It's not uncommon to see a MS SqlServer table creation script like this:
CREATE TABLE [Animal] ( [Id] smallint IDENTITY(1,1) NOT NULL PRIMARY KEY CLUSTERED, [Name] nvarchar(20) NOT NULL UNIQUE, [NumberOfLegs] smallint NOT NULL DEFAULT 4, [Genus] smallint NOT NULL FOREIGN KEY REFERENCES [Genus] ([Id]) )
And in general it looks good. Obviously some thought has gone into it's representation, each column is restrained by constraints that make sense to the domain - we have a nice simple primary key, we have a unique name, a default number of legs and it's species is a foreign key to another table. We shouldn't have too many problems with the integrity of our data here.
But what about when our requirements change (as they always do) and we need to change the schema. I'm stretching the Animal analogy here, but the domain isn't important. It turns out we don't want [NumberOfLegs] against this table anymore. Maybe we want to denormalise the properties of the Animal even more (eg. have an Animal class including insects and store the NumberOfLegs against that.)
So we have to delete the column [NumberOfLegs]. Easy you say, lets just issue:
ALTER TABLE [Animal]DROP COLUMN [NumberOfLegs];
The object 'DFAnimalNumberOf__6CB8F890' is dependent on column 'NumberOfLegs'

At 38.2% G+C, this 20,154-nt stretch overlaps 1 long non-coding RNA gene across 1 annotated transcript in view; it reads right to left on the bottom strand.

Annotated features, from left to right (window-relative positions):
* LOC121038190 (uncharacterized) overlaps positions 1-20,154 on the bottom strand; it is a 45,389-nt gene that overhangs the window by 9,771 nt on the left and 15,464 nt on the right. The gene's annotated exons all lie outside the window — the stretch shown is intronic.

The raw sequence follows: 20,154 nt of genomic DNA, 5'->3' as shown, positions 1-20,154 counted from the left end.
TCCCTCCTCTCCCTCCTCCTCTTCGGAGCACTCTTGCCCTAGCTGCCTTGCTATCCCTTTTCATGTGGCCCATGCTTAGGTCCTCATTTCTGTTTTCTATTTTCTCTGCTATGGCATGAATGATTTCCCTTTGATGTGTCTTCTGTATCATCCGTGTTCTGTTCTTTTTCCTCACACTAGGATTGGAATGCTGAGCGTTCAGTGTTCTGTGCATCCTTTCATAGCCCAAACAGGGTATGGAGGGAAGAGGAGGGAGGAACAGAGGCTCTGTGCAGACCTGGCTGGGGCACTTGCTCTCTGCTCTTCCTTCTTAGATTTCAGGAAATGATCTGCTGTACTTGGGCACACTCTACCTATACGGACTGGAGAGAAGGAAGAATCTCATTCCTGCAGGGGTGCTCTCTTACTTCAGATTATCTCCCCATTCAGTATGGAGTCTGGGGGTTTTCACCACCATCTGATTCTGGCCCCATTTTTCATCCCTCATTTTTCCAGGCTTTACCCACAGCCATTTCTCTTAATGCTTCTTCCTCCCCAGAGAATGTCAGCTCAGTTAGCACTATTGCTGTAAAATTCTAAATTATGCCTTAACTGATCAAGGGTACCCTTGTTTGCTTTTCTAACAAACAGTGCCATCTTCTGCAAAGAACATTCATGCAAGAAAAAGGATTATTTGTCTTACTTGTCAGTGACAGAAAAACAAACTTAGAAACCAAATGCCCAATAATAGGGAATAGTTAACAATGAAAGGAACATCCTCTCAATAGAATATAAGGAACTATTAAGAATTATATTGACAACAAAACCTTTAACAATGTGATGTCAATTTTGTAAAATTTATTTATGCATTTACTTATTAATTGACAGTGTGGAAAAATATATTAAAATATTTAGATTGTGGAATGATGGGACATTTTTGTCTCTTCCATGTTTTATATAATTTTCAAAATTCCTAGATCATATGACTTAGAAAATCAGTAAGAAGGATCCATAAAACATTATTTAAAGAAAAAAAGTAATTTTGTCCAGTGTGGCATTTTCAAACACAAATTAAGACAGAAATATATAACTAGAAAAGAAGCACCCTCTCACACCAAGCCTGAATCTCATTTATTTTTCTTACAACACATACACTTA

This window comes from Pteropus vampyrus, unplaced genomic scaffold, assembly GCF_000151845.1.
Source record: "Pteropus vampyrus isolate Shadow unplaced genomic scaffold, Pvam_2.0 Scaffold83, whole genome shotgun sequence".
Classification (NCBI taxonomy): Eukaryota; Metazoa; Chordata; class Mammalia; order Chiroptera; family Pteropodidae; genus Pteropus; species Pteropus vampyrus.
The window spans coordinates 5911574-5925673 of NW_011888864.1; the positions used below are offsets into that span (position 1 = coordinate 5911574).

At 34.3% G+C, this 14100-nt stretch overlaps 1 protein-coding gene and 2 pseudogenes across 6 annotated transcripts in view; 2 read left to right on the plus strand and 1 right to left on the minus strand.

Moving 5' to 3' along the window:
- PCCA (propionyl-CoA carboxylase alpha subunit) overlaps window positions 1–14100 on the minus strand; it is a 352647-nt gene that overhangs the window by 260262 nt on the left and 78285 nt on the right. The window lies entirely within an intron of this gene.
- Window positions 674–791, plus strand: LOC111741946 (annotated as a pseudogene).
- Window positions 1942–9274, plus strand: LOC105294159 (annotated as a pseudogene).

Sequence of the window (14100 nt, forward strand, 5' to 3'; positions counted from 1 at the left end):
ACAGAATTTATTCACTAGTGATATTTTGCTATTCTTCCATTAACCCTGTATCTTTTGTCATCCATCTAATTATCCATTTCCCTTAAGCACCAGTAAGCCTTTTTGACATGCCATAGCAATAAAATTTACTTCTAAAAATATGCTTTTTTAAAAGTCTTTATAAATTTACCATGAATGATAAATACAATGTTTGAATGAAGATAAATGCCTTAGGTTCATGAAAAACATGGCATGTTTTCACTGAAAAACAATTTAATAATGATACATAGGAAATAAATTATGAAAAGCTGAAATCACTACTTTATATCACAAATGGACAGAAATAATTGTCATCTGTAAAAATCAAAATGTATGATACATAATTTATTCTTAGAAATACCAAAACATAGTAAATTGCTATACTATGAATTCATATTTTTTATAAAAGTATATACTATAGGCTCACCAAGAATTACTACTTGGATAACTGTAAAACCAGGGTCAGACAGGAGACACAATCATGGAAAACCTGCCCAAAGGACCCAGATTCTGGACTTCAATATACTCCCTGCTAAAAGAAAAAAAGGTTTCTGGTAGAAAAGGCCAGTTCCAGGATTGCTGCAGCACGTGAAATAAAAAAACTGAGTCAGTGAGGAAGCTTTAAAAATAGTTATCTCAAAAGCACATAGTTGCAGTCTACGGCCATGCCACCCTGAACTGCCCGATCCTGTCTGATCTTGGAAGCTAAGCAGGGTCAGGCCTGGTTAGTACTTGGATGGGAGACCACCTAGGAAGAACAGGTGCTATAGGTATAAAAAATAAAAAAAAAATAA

And dammit I can't easily Drop that default constraint because it's not predictably named. I know the name on this server, but I will be running this script on every server running this application and all the default constraint names will be different! So instead I have to end up writing the following tortuous script just to remove 1 randomnly named default constraint:
DECLARE @NumLegsDefaultName nvarchar(255) SELECT @NumLegsDefaultName = cObj.name FROM sysobjects [cObj] join sysobjects [tObj] ON (cObj.parent_obj = tObj.id) join sysconstraints [con] ON (cObj.id = con.constid) join syscolumns [col] ON (tObj.id = col.id and con.colid = col.colid) WHERE cObj.xtype = 'D' -- This means default and tObj.name = 'Animal' and col.name = 'NumberOfLegs' IF (ISNULL(@NumLegsDefaultName, '') <> '') BEGIN EXEC('ALTER TABLE [Animal] DROP CONSTRAINT ' + @NumLegsDefaultName); END
Now I'm allowed to drop that column. Ouch. I've always enforced the requirement to name primary keys, unique keys, foreign keys and indexes because I know they will need to be changed in the future so I want to be able to get a handle for any alter statements.
I just forgot about default constraints!
So now I would recommend that table above be written instead like the following with everything named:
(Note: For readability, I would prefer to be able to define my default constraint below like I can separate all my other indexes, keys and constraints. Unfortunately MS SqlServer syntax won't allow it. I think this is as readable as I can get - and notice my strict naming conventions but that's for another even more pedantic post!)
CREATE TABLE [Animal]( [Id] smallint IDENTITY(1,1) NOT NULL, [Name] nvarchar(20) NOT NULL, [NumberOfLegs] smallint NOT NULL CONSTRAINT [DF_Animal_NumberOfLegs] DEFAULT 4, [Genus] smallint NOT NULL, CONSTRAINT [PK_Animal] PRIMARY KEY CLUSTERED([Id] ASC), CONSTRAINT [UQ_Animal_Name] UNIQUE ([Name]), CONSTRAINT [FK_Animal_Genus] FOREIGN KEY ([Genus]) REFERENCES [Genus] ([Id]) )